Eye-Tracking Tech and Heart Rate Monitors will be Used to Observe Customer Interaction with Products
Expert members within IEEE, the world’s largest professional organization dedicated to advancing technology for humanity, believe that a shoppers’ eyes and heart will be a window to their wallet. Retailers will begin to harness eye-tracking technology and heart rate monitors for brick and mortar stores in order to gain a better understanding of their customers’ shopping preferences.
Eye-tracking technology will allow retailers to identify where their customers’ eyes go in certain aisles or departments within the store, which will better inform them on where to merchandise certain products. In addition, heart rate monitors could help retailers recognize the level of customer excitement towards a product. Retailers can monitor which products are causing the most excitement, and, if leading to sales, can have a better understanding of which products they should more-heavily promote.
“Changing heart rates in a retail setting can usually be linked to changes in emotion, with an increased heart rate being indicative of excitement,” stated Christopher James, IEEE Senior Member and professor of biomedical engineering and a director of Warwick Engineering in Biomedicine at the School of Engineering, University of Warwick, United Kingdom. “In order to monitor changes in heart rate properly, the customer would really have to ‘connect’ with the merchandise to show changes that are discernible beyond normally physiologic fluctuations associated with day-to-day life.”
3-D Printing: Reinventing the Way we Shop
IEEE experts also believe there are vast opportunities for 3-D printing. As this technology becomes more advanced, customers will no longer need to go to physical stores to buy an item. Customers will be able to buy an item directly on a company’s website, as usual, but once the transaction is confirmed, the company will send a file or barcode allowing the customer to print the product directly from their personal 3-D printer. Products could include clothing accessories, automotive parts or musical instruments, just to name a few.
“3-D printing is becoming more applicable for a range of products and will continue to push the boundaries for a number of industries, including retail,” stated George K. Thiruvathukal, IEEE member and professor of computer science at Loyola University, Chicago. “We are still in the early stages of 3-D printing and although there are still many barriers to mainstream consumer adoption, there are great opportunities that this technology could lend towards education and the Do it Yourself (DIY) movement, such as promoting the ability to create and innovate.”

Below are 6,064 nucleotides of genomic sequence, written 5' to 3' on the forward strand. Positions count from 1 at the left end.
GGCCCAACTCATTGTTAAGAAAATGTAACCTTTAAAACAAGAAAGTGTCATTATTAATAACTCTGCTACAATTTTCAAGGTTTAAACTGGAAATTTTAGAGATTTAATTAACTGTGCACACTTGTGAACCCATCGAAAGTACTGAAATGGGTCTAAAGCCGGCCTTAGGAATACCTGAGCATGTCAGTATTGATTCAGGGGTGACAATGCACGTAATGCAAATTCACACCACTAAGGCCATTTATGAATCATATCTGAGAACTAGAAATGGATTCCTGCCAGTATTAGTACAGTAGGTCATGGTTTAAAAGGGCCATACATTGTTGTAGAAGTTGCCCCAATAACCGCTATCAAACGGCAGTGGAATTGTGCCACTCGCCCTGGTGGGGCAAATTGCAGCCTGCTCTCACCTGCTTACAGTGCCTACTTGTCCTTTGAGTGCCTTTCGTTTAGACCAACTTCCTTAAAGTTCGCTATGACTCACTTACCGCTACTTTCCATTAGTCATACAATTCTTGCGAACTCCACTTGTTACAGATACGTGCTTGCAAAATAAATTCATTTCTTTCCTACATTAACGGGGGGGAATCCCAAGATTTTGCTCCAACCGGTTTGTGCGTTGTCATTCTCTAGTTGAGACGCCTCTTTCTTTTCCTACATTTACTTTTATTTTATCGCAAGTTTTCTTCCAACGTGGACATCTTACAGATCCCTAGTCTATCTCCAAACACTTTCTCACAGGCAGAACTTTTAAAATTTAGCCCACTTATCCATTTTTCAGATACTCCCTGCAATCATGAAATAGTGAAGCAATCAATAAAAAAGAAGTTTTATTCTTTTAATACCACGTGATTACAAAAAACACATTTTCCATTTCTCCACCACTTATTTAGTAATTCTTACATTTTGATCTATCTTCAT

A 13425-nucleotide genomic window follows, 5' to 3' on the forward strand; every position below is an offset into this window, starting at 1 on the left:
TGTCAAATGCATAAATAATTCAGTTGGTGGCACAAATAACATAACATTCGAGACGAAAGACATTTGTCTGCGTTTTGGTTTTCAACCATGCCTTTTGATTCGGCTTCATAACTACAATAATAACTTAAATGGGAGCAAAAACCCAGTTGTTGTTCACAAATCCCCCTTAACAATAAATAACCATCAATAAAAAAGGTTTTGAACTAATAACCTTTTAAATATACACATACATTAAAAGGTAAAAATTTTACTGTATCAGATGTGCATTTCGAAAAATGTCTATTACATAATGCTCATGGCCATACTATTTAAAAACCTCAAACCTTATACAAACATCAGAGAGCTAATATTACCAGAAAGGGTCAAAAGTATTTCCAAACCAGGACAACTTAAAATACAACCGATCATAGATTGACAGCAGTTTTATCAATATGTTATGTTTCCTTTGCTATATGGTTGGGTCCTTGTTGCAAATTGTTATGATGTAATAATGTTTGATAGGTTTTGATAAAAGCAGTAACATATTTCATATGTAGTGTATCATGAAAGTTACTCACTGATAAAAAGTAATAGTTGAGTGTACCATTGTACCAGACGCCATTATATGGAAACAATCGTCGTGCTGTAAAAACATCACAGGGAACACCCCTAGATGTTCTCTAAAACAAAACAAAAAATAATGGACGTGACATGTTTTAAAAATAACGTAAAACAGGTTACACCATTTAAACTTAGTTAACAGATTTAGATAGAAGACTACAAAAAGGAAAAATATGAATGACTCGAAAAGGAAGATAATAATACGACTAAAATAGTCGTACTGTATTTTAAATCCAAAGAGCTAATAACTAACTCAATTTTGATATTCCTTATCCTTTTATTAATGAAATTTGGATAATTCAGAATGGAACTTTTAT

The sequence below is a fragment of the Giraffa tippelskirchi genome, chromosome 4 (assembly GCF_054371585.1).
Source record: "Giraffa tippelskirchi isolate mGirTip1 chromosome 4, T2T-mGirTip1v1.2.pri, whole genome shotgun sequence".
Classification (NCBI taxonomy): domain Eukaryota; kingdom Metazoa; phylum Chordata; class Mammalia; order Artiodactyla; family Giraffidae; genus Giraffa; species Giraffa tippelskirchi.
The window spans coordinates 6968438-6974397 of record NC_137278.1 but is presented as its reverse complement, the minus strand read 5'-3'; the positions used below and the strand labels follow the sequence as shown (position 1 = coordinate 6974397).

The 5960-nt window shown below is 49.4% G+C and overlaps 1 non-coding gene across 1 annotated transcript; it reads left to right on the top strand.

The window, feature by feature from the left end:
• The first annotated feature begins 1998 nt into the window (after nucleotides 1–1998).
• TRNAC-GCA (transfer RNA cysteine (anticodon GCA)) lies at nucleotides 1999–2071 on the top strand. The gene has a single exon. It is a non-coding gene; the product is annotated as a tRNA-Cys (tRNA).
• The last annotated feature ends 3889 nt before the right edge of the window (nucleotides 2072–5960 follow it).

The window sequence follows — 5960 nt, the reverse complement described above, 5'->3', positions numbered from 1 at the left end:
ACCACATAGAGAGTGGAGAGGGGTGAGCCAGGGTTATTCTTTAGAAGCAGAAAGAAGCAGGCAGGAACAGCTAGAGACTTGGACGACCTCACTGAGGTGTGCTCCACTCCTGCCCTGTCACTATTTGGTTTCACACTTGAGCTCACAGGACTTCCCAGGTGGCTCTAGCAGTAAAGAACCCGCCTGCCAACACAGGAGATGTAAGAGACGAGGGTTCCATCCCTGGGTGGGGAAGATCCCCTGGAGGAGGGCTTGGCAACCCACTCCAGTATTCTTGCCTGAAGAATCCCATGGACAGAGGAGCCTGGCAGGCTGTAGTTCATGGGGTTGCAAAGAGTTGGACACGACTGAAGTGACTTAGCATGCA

M&M: Mobility and Merchandise
Electronic payment technology is quickly becoming a preferred option for purchasing items. Technology companies are making it easier for customers to make electronic payments through their cell phones, which are beginning to be integrated by major retailers.
“Many components that enable NFC-smartphone electronic payments have been steadily falling into place,” noted Kevin Curran, IEEE Senior Member and reader in computer science at the University of Ulster, Ireland. “Millions of consumers are becoming familiar with the idea of electronic payments and now it is becoming a common use case for individuals to use their phone’s fingerprint authentication sensor to make payments - the phone really is becoming the modern wallet. As near field communication (NFC) technology becomes standard in more phones, so will the availability of electronic payments with retailers.”
Your (Purchase is) Only a Day Away…
Until consumers are able to print their own products on a regular basis, one-day delivery will become commonplace. The market is still in its infancy with companies currently testing and developing processes. Receiving purchased products via the Internet will become even more streamlined, with more major retailers being able to accommodate deliveries within a few hours. Based on data about shopping habits, retailers will be able to gauge which products are purchased most often by region and can secure inventories appropriately so that delivery time can be optimized.
“Top online retail companies have pioneered the use of flying autonomous drones to deliver products to customers,” stated Tom Coughlin, IEEE Senior Member and founder of Coughlin Associates. “Although this technology is still in the development phase, drone deliveries could allow fast delivery of time-critical items to remote locations. Greater use of unmanned aerial vehicles will depend upon resolving safety concerns, and will likely cost more than delivery through conventional channels.”